Next, create an index on {a:1} which is a commonly used field queried by your use case:


A simple findOne() with no projection criteria returns a query result which is about 10MB:

> bsonsize(db.data.findOne({}))

Adding the projection {a:1} will limit the output to the field a and the document _id (which is included by default). The MongoDB server is still manipulating a 10MB document to select two fields, but the query result is now only 33 bytes:

> bsonsize(db.data.findOne({}, {a:1}))

This query isn't covered because the full document has to be fetched to discover the _id value. The _id field is included in query results by default since it is the unique identifier for a document, but _id won't be included in a secondary index unless explicitly added.

The totalDocsExamined and totalKeysExamined metrics in explain() results will show how many documents and index keys were examined:

 > db.data.find(
 > 1

This query can be improved using projection to exclude the _id field and achieve a covered query using only the {a:1} index. The covered query no longer needs to fetch a ~10MB document into memory, so will be efficient in both network and memory usage:

 > db.data.find(
     {a:1, _id:0}

 > bsonsize(db.data.findOne( {a:'webscale'},{a:1, _id:0}))

I have slow MongoDB queries. Is returning a subset affect my slow query (I have compound index on the field)?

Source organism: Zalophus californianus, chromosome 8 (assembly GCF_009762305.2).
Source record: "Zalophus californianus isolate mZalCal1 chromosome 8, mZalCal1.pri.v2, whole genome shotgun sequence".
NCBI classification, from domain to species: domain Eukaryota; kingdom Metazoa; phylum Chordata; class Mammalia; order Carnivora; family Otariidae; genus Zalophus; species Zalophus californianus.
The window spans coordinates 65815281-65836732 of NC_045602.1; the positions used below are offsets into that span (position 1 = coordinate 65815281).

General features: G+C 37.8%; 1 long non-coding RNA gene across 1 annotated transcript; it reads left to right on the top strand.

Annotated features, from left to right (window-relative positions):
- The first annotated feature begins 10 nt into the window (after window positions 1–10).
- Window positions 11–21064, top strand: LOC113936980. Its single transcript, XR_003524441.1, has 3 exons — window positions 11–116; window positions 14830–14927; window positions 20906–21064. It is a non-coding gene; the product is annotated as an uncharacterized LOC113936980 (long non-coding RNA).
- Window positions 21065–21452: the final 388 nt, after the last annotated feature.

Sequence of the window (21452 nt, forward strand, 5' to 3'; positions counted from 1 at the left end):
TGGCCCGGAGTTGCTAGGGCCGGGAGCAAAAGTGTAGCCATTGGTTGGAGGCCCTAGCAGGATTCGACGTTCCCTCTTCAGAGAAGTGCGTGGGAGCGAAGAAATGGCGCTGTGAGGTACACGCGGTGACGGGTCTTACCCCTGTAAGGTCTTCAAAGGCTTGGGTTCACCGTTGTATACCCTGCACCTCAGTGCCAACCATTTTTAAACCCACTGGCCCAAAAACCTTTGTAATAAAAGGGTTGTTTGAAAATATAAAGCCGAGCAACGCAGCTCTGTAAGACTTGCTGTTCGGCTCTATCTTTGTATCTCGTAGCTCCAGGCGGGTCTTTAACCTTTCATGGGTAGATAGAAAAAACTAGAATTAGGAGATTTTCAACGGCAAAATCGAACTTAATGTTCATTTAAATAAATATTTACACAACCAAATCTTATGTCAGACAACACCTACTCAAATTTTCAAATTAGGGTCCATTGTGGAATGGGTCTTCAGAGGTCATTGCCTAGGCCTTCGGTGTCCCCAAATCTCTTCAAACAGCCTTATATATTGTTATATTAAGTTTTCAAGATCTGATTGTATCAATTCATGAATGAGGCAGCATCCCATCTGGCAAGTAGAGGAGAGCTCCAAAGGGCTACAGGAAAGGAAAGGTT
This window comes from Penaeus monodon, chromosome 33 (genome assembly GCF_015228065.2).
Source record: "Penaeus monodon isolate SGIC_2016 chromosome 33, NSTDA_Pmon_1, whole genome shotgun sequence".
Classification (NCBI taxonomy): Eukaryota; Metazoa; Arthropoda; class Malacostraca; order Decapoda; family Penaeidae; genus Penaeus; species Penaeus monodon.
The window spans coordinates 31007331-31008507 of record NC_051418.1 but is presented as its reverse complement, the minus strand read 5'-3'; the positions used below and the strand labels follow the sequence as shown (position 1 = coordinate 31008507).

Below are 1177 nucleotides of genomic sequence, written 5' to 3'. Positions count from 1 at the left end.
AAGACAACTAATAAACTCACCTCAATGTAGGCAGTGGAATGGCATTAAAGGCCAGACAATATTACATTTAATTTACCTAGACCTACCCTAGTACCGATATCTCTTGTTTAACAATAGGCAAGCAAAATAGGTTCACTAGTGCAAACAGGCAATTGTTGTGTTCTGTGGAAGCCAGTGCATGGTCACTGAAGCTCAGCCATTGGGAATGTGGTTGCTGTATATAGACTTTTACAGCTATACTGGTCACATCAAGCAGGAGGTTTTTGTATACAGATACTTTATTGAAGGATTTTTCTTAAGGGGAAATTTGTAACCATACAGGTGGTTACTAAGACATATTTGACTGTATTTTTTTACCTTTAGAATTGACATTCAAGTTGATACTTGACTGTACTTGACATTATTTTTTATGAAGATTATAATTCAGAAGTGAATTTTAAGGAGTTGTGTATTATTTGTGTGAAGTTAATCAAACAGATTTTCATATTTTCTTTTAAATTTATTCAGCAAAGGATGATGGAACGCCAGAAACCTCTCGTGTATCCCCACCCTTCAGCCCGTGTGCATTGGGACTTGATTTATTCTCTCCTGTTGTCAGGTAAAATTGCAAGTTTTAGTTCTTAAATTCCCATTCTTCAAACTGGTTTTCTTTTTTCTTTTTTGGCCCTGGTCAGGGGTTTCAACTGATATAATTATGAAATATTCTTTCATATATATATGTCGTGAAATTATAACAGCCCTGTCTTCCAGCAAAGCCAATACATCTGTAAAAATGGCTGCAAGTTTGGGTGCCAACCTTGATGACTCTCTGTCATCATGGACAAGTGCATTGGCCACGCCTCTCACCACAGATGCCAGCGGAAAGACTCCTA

This isn't answerable without the context of a specific query, example document, and the full explain output. However, you could run some benchmarks in your own environment for the same query with and without projection to compare the outcome. If your projection is adding significant overhead to the overall query execution time (processing and transferring results), this may be a strong hint that your data model could be improved.

If it's not clear why a query is slow, it would be best to post a new question with specific details to investigate.

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    I really appreciate for the thorough explanation of the problem. It seems that it is not possible to have covered queries as my response has much more data than inside of index. My main question is here, I would be happy if you could have a look: dba.stackexchange.com/questions/195065/…
    – Alireza
    Feb 21, 2018 at 15:02

With a projection, you can achieve a situation where the result set comes directly from the index.

If you have compound index {x:1, y:1, z:1} where none of x,y,z is _id, you need to project {_id:0, x:1, y:1, z:1} because _id is always returned as part of result set (when it's not projected away) and engine needs to read datafiles to get it. This because, index don't have value of _id, only pointer to that document where value is stored.

  • So if I remove _id from returned response, does that fit in RAM? Does that help?
    – Alireza
    Feb 21, 2018 at 14:50
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    MongoD (tries) to keep at least indexes at memory (and as much data what fits). If you query can be filled directly from index and you project _id:0 then result is returned fully from RAM, without reading data from disk.
    – JJussi
    Feb 21, 2018 at 14:59